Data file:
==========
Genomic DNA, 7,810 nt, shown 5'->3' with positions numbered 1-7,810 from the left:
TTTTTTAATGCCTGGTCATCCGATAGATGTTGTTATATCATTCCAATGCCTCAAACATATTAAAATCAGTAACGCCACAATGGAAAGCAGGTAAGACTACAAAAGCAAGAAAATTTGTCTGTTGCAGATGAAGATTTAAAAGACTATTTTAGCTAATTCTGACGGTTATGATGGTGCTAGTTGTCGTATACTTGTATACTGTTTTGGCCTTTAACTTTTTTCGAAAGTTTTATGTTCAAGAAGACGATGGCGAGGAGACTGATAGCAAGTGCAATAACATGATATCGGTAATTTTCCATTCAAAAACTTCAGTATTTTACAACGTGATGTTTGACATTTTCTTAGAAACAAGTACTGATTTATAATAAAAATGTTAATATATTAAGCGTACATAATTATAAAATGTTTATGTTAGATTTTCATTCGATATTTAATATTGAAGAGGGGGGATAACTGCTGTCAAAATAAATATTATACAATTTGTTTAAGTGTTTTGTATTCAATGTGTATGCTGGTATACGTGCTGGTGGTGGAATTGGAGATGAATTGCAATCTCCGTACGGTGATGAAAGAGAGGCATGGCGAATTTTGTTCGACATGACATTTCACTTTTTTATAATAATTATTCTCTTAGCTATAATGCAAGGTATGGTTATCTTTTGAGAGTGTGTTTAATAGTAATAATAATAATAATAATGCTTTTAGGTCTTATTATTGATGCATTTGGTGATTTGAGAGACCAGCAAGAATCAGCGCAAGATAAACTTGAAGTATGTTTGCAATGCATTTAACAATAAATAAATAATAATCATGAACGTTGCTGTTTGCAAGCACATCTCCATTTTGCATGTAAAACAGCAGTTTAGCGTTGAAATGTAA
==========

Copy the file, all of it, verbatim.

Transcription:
Genomic DNA, 7,810 nt, shown 5'->3' with positions numbered 1-7,810 from the left:
TTTTTTAATGCCTGGTCATCCGATAGATGTTGTTATATCATTCCAATGCCTCAAACATATTAAAATCAGTAACGCCACAATGGAAAGCAGGTAAGACTACAAAAGCAAGAAAATTTGTCTGTTGCAGATGAAGATTTAAAAGACTATTTTAGCTAATTCTGACGGTTATGATGGTGCTAGTTGTCGTATACTTGTATACTGTTTTGGCCTTTAACTTTTTTCGAAAGTTTTATGTTCAAGAAGACGATGGCGAGGAGACTGATAGCAAGTGCAATAACATGATATCGGTAATTTTCCATTCAAAAACTTCAGTATTTTACAACGTGATGTTTGACATTTTCTTAGAAACAAGTACTGATTTATAATAAAAATGTTAATATATTAAGCGTACATAATTATAAAATGTTTATGTTAGATTTTCATTCGATATTTAATATTGAAGAGGGGGGATAACTGCTGTCAAAATAAATATTATACAATTTGTTTAAGTGTTTTGTATTCAATGTGTATGCTGGTATACGTGCTGGTGGTGGAATTGGAGATGAATTGCAATCTCCGTACGGTGATGAAAGAGAGGCATGGCGAATTTTGTTCGACATGACATTTCACTTTTTTATAATAATTATTCTCTTAGCTATAATGCAAGGTATGGTTATCTTTTGAGAGTGTGTTTAATAGTAATAATAATAATAATAATGCTTTTAGGTCTTATTATTGATGCATTTGGTGATTTGAGAGACCAGCAAGAATCAGCGCAAGATAAACTTGAAGTATGTTTGCAATGCATTTAACAATAAATAAATAATAATCATGAACGTTGCTGTTTGCAAGCACATCTCCATTTTGCATGTAAAACAGCAGTTTAGCGTTGAAATGTAA